Farm Bureau - The Voice of N.H. Agriculture

March/April 2018

Page 19

Farmers’ Market Classified

Connecting NHFB members with what they have to sell and what they want to buy. NHFB’s Farmers’ Market is a free classified ad service to all NHFB members. If you have something to sell, buy or trade, this is your place to get noticed. Ads can be emailed to or faxed to 228-8432. Want more information? Call us at 224-1934.

FOR SALE FOR SALE: 680CK Case Backhoe Loader with cab. Diesel. Circa 1966. $4,800. Loudon. 603-568-5931

FOR SALE: Belarus 822 farm tractor. 4WD, en-

closed cab, bucket loader, diesel, 81 HP. Runs great. $5,000. Loudon. 603-568-5931

FOR SALE: For Sale: Horse Hay $5, livestock hay $5. 50-bale loads delivered locally $200 (Boscawen). Call Charlie 753-9547. FOR SALE: Hay for sale. Double wrapped round

bales from fertilized fields. Prices run $50-$55 per bale. Loading available on site. Hill, NH - 603-744-8860

FOR SALE: Draft horse rubber tire hitch wagon. Set up for team with metal pole and tow hitch to pull behind truck or tractor. Overall length of wagon is 12 ft. Hydraulic brakes. Very good condition, has been used for hayrides and parades. $2500. Draft-sized natural oak Meadowbrook cart. 52” wheels, 86” shafts. Very good condition. $950. Please call 603-382-0537. FOR SALE: Wood stove, good condition. Takes up to 24-inch wood. $195. Galvanized serrated metal steps, very good condition. 2’ x 9’. $95. 603-498-0647 FOR SALE: 2 Registered Kune Kune pigs. A 2-year-

old female guilt, ginger with black spots. An 18-monthold male boar, white with black spots. Both friendly and helathy and would make great pair to breed as they are from different bloodlines. $800 for the guilt and $700 for the boar or $1,400 for the pair. Pair of R-1 Ag tread 12.4x24” Fireston Field and Road tractor tires. About 10 years old but have had very little use. Tread is at 98%, currently mounted on John Deere BOBR rims. $500 for the pair. Walpole - 313-0620

FOR SALE: Alpacas for sale - breeders, proven and unproven; pet/fiber, herd guard. Prices start at $500. Wide range of colors. Contact 603-746-3385 or FOR SALE: Cummins Turbo Diesel 2004 Dodge 2500 4WD crew cab in vg condition. 159k miles, auto, turbo pillar gauges. 2nd owner, tow package w/ Transfer Flow auxiliary fuel tank in bed, and TRAX II monitoring system. Black cloth interior in excel. condition w/ CB radio. Excel. tires and alloy rims. New engine control module, front sway bar links, and rear calipers. No emblems on body. $15,000. Loudon, NH. Photos on lmech@myfairpoint. net 603-340-4554.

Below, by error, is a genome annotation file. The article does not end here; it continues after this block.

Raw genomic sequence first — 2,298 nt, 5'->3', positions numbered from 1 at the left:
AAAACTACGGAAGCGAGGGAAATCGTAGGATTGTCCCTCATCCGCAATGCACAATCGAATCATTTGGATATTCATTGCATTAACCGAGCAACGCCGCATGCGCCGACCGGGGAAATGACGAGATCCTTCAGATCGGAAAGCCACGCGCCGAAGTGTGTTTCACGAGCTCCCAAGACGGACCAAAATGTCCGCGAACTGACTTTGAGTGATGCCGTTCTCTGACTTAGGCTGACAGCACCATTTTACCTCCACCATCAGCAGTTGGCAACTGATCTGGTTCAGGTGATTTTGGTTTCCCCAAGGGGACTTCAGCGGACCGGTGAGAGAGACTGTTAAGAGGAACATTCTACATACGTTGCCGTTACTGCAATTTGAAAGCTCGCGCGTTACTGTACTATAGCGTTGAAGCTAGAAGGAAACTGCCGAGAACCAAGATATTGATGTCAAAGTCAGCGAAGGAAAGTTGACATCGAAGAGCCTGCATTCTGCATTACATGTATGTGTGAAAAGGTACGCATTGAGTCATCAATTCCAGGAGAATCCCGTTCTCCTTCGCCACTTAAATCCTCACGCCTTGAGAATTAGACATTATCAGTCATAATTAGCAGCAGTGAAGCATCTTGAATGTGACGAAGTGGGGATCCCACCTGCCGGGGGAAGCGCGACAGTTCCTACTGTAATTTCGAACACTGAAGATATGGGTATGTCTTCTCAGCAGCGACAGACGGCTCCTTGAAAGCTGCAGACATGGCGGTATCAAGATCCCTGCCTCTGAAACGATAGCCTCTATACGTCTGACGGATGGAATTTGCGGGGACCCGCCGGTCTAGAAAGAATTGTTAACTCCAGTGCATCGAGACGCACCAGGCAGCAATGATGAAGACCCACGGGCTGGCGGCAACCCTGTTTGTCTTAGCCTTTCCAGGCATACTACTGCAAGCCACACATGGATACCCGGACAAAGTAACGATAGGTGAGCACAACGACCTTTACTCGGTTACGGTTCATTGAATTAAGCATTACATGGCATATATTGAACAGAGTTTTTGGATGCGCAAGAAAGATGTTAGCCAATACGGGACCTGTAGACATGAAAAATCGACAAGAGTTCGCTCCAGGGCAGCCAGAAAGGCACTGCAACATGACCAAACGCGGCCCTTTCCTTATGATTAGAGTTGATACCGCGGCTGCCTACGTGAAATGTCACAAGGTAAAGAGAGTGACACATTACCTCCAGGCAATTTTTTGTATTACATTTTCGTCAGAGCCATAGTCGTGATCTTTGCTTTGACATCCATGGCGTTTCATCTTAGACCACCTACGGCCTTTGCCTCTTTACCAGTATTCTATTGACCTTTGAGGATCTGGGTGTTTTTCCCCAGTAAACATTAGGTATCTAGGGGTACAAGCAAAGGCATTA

FOR SALE: Blue Ox Farm, a certified organic vegetable farm in Enfield, NH is for sale. Due to personal reasons, my wife and I are selling the farm as a going, profitable, farm business. The farm has good land, good markets, good records / financials, and a good assortment of equipment and supplies. We own 25 acres, and rent more land and a local barn. We are selling: Our house and land (The house is partly furnished), The farm business and farm assets, including 4 greenhouses, caterpillar tunnels, tractors, implements, supplies and much more. This is a great opportunity to buy a going profitable vegetable farm. For more information, and an equipment list, please reply to Steve Fulton at FOR SALE: Nice timothy hay, not dusty, nice color for a load of approximately 680 bales. For a price de-

livery please give me your zip code. Also, wood shav- Conservation easement. $68,400. NH Conserings are available in 3.25 cubic foot plastic bags, direct vation Real Estate. 603-253-4999. from the mills.WWW.HERITAGEEXPORT.COM

FOR SALE: Kubota Snowblower, 42-inch wide,


front mount, PTO driven, $1,200 or bro. Ex. cond., WANTED: Current beef/hay farmer photo available. Sandwich - 284-6210. wanting to expand operation. Looking to buy at least 100+ acres for hay or pasture and FOR SALE: 2006 New Holland 30 h.p. tractor w/ decent housing for approximately 40 animals. backhoe and bucket. 647 hrs. Very good rubber. Ex. Location could be anywhere around or in cond., photo available. $15,900. Sandwich - 455-8346. between Conway and Concord. Email: chris. Not interested in leasing. FOR SALE: Jog cart - horse size 25” wheels 7’6” shafts (always kept inside) - $200. 4 wheeled cart 24” WANTED: Looking for acreage, with a bicycle tire shafts 54” narrow body with “seat” and 3 bdrm, 2 bath home would be a bonus. Disdash - decorative rather than functional! B/O. Contact abled Combat Veteran looking to get into tree Penelope de Peyer, Goshen, NH at 603-863-5193 (eve- farming or possible beef cattle. Prefer Grafton nings 6 - 8 pm best). County area. email: